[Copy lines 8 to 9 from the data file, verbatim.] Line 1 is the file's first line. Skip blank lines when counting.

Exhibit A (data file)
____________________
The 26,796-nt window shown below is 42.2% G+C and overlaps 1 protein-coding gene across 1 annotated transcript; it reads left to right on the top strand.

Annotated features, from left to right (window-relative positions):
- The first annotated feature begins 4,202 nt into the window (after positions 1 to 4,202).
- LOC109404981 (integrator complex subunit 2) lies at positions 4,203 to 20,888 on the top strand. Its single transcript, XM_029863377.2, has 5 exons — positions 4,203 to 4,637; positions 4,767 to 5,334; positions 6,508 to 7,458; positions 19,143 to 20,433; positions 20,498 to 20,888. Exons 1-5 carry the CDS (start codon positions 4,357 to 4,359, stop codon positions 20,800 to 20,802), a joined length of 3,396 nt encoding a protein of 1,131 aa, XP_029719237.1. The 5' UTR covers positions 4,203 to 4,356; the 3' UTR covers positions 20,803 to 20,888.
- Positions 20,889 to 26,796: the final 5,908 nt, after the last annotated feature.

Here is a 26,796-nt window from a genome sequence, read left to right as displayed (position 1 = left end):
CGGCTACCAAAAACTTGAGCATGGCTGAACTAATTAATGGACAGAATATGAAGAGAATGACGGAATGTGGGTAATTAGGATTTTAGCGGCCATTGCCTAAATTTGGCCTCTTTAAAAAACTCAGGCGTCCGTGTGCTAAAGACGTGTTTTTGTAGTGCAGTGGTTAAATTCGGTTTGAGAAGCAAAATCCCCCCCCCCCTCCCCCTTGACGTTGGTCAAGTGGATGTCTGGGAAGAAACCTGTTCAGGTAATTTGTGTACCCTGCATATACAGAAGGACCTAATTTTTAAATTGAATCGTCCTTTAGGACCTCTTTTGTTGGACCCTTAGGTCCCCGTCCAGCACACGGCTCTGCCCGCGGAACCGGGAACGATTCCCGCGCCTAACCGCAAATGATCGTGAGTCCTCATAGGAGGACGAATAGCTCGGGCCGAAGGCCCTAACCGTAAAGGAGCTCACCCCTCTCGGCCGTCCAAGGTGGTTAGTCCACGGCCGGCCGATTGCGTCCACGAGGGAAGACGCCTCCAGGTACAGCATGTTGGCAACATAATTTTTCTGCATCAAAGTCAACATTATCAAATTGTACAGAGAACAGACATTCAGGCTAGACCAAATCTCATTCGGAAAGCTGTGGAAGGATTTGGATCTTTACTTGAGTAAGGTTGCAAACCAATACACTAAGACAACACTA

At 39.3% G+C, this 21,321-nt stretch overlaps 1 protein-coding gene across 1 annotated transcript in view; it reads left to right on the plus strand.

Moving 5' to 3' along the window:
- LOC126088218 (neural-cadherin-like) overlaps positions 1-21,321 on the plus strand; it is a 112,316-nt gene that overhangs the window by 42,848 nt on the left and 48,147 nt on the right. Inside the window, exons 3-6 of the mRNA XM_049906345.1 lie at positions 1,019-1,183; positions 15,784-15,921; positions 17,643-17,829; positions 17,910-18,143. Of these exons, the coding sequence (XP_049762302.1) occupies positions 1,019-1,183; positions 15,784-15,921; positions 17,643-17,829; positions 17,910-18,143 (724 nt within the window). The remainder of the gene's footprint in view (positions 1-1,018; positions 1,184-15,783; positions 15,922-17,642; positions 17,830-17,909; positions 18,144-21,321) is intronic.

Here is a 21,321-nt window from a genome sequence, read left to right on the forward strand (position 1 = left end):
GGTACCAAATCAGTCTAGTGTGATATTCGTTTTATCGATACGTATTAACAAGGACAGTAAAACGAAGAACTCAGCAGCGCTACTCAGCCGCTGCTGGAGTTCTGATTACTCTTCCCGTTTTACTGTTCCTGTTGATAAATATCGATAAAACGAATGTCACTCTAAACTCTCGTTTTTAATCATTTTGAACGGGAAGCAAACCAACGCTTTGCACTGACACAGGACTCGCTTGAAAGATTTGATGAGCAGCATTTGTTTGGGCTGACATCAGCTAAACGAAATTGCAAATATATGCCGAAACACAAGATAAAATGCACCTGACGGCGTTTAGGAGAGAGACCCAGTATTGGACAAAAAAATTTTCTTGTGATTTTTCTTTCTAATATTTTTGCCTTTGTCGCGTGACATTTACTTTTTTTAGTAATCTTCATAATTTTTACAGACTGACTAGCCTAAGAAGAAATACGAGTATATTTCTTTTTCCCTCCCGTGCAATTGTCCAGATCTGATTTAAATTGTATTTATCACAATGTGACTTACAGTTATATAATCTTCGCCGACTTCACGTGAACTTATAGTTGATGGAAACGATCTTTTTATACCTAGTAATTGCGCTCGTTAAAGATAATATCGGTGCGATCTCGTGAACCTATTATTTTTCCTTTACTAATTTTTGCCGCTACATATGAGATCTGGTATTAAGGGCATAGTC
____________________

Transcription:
At 39.3% G+C, this 21,321-nt stretch overlaps 1 protein-coding gene across 1 annotated transcript in view; it reads left to right on the plus strand.

Moving 5' to 3' along the window: